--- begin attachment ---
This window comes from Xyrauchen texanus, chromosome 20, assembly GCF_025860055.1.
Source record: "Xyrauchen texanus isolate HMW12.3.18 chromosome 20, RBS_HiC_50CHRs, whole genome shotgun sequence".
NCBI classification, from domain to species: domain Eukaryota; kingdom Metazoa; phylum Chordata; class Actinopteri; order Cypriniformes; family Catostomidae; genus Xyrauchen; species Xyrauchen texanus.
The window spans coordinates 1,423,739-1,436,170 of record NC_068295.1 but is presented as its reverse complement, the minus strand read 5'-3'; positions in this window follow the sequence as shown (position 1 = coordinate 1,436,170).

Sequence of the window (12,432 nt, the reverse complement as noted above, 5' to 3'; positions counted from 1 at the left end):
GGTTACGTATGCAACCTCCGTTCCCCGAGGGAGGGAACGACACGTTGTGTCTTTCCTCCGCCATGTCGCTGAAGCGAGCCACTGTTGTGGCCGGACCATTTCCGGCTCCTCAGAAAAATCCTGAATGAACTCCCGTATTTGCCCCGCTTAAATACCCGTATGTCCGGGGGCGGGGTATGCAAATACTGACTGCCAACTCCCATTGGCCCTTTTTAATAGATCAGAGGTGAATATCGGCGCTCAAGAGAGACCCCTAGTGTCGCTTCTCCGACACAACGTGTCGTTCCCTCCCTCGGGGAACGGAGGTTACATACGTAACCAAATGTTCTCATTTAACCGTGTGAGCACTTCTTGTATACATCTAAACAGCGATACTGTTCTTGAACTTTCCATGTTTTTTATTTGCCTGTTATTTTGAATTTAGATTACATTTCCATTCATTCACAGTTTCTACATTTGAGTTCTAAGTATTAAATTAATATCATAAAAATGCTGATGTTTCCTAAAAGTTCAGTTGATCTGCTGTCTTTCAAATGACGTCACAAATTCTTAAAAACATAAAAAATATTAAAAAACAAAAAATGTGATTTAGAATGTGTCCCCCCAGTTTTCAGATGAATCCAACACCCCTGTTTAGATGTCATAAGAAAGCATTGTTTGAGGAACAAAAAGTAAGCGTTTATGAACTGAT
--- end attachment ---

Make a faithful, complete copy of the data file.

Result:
This window comes from Xyrauchen texanus, chromosome 20, assembly GCF_025860055.1.
Source record: "Xyrauchen texanus isolate HMW12.3.18 chromosome 20, RBS_HiC_50CHRs, whole genome shotgun sequence".
NCBI classification, from domain to species: domain Eukaryota; kingdom Metazoa; phylum Chordata; class Actinopteri; order Cypriniformes; family Catostomidae; genus Xyrauchen; species Xyrauchen texanus.
The window spans coordinates 1,423,739-1,436,170 of record NC_068295.1 but is presented as its reverse complement, the minus strand read 5'-3'; positions in this window follow the sequence as shown (position 1 = coordinate 1,436,170).

Sequence of the window (12,432 nt, the reverse complement as noted above, 5' to 3'; positions counted from 1 at the left end):
GGTTACGTATGCAACCTCCGTTCCCCGAGGGAGGGAACGACACGTTGTGTCTTTCCTCCGCCATGTCGCTGAAGCGAGCCACTGTTGTGGCCGGACCATTTCCGGCTCCTCAGAAAAATCCTGAATGAACTCCCGTATTTGCCCCGCTTAAATACCCGTATGTCCGGGGGCGGGGTATGCAAATACTGACTGCCAACTCCCATTGGCCCTTTTTAATAGATCAGAGGTGAATATCGGCGCTCAAGAGAGACCCCTAGTGTCGCTTCTCCGACACAACGTGTCGTTCCCTCCCTCGGGGAACGGAGGTTACATACGTAACCAAATGTTCTCATTTAACCGTGTGAGCACTTCTTGTATACATCTAAACAGCGATACTGTTCTTGAACTTTCCATGTTTTTTATTTGCCTGTTATTTTGAATTTAGATTACATTTCCATTCATTCACAGTTTCTACATTTGAGTTCTAAGTATTAAATTAATATCATAAAAATGCTGATGTTTCCTAAAAGTTCAGTTGATCTGCTGTCTTTCAAATGACGTCACAAATTCTTAAAAACATAAAAAATATTAAAAAACAAAAAATGTGATTTAGAATGTGTCCCCCCAGTTTTCAGATGAATCCAACACCCCTGTTTAGATGTCATAAGAAAGCATTGTTTGAGGAACAAAAAGTAAGCGTTTATGAACTGAT